Related articles:

9 Best Tips to Reach Large Financial Goals
7 Simple (and Crucial) Steps to Put Your Money on Autopilot for Financial Success
9 Savings Accounts That Every Family Should Have

 

4. Reward yourself when you reach your financial milestones and goals.

For many people, identifying a reward for accomplishing large goals can be another great motivator. For example, ironically, people often say they’ll treat themselves to a fancy dinner at XYZ Restaurant when they lose the 35 pounds that they need to. A comparable financial reward might be to buy yourself a new outfit when you pay off your credit card debt. But as long as you plan for the reward in your monthly budget, then that can be a great and guilt-free way to help you reach your objectives.

If you have a particularly big goal, like paying off your car or even your mortgage, then you could have mini rewards that help you stay motivated to accomplish that bigger goal. So you might go out for ice cream or shakes or burgers as a family for every $1,000 or $5,000 or whatever that you pay off.

 


5. Make it fun.

There’s a reason that gamification is an effective way to help people learn and accomplish things, and that’s because many people are young at heart and appreciate the extra motivation that fun offers. Sometimes goals feel less daunting and therefore easier to accomplish when we feel that we don’t have to take them so seriously or when we can have some fun as we work toward them. The idea of making your financial goals fun can relate to the rewards that come with reaching large financial goals, but another aspect of making it fun is simply how you go about reaching your goals. This might mean creating a thermometer that you color in or construction paper loops that you tear off to visually see your progress on your financial goals. It might mean creating a friendly competition with friends or family members, or posting on social media when you reach each milestone on your way to meeting your financial goals.

 

6. Determine if you need to loosen your budget or adjust your expectations to be more realistic.

After you have worked toward your financial goals for a while (perhaps three to six months, but you can also reevaluate after a year, two years, and so on), determine if they are still realistic. You may need to loosen up your budget a little (especially if you have a hesitant or reluctant spouse) or adjust your timeline to be more realistic or to make your goal more attainable. If you have a reluctant spouse, see where you can compromise to create more of a win-win situation so that he or she will want to work together to reach your financial goals.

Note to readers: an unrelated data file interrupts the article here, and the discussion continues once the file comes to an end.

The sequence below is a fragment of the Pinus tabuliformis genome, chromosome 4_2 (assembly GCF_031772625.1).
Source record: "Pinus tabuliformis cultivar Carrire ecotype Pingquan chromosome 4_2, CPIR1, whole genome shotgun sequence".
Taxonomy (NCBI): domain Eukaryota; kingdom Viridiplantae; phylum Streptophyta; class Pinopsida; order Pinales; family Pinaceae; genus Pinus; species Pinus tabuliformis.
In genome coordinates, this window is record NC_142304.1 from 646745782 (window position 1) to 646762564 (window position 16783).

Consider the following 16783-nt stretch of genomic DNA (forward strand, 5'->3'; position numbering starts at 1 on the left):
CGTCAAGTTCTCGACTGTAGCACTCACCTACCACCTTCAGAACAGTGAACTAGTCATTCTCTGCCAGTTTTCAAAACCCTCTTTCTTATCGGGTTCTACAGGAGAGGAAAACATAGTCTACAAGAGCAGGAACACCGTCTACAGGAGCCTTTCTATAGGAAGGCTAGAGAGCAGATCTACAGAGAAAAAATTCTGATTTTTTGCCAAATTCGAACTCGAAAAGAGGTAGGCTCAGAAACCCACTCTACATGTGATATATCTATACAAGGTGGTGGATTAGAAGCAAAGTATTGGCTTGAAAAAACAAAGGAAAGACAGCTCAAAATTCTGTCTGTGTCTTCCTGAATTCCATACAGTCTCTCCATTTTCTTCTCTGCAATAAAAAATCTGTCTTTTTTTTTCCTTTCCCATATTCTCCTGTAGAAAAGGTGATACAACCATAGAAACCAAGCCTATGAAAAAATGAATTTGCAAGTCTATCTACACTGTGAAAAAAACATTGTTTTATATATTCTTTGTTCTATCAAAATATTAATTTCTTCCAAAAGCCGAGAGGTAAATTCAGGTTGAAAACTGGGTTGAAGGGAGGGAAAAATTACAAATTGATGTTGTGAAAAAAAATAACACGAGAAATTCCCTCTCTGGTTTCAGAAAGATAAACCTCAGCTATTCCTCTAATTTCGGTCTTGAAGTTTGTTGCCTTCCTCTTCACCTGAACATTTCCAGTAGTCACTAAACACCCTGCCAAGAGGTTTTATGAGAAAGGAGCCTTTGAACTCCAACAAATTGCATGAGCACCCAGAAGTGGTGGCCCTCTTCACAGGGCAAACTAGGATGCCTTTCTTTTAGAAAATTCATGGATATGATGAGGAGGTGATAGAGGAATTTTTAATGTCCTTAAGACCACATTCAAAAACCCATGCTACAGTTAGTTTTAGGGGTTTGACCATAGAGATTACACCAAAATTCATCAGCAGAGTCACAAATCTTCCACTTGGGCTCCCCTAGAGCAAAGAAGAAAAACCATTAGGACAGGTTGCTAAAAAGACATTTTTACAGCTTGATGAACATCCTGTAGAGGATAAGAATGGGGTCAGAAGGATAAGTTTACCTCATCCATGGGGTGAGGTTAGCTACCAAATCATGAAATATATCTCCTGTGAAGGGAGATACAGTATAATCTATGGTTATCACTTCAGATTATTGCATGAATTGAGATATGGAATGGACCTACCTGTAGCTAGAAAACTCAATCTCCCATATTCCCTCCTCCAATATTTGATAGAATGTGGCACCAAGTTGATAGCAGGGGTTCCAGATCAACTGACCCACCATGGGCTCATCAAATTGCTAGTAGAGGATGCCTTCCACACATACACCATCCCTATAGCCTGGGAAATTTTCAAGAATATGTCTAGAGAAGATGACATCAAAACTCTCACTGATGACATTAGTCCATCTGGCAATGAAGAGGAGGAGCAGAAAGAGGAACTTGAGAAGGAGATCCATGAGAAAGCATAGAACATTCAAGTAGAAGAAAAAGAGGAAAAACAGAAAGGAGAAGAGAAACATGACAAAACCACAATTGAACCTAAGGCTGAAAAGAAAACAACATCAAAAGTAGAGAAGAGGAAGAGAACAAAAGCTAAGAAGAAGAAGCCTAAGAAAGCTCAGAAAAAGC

7. Let go of the things that aren’t working.

If after a few months or several months of trying something doesn’t help you reach your financial goal or goals, then you may need to just let it go or to scale back. For example, maybe one of the things you decided to do to be able to buy your next car with cash instead of borrowing money to buy it was to brown-bag your lunch every day. But maybe you really do miss going out to lunch with your coworkers or going out to dinner with your friends. Here you might make an adjustment to the budget so you can go out to lunch with your coworkers or dinner with your friends once or twice a week or once a month or something like that.

Or maybe you decided to take on an extra job to help you get out of credit card debt faster, but you discover that you just hate the time that it takes away from your family. In this case, you might decide that making cuts to your monthly budget might be the better option, or you might be able to do a side hustle (such as blogging :)) from home.

The possibilities for earning, saving, and investing money are virtually endless, so if something really is making your life miserable or it just isn’t working for some reason, stop doing it (at least for a time) and try something else instead. That being said, remember that most things that are worth accomplishing take sacrificing something you want for something you want even more and that being willing to work hard (as a character trait and not just occasionally) is one of the top indicators of long-term success.

 

8. Focus on something else for a while.

If working to reach one of your financial goals is causing you extreme stress or is making you sad or depressed, put it on autopilot, if you can, and just forget about it for a while. It’s easy to set up bill pay, automatic transfers, and so on so that you don’t have to physically do most of your banking transactions on a regular basis anymore. And most banks and credit unions offer these services for free. For example, through Capital One 360, we are able to send paper checks, do person-to-person or company bill pay, and set up automatic, recurring transfers between accounts or even banks all for free. We’ve been banking with them for 14 years (we joined when it was ING Direct), and their customer service, interest rate, and range of services really are great, even after being acquired by Capital One.

By taking your mind off your financial goals a little bit (not completely—you don’t want to completely forget that you’re working toward them) you can focus your energy on something else for a time, and this can help you to come back to your financial goals with increased vigor and focus at a point in the future.

Read this article to learn ways to simplify your finances and reach your financial goals by automating your finances as much as possible.

 

9. Look back on your financial progress and the things you’ve accomplished.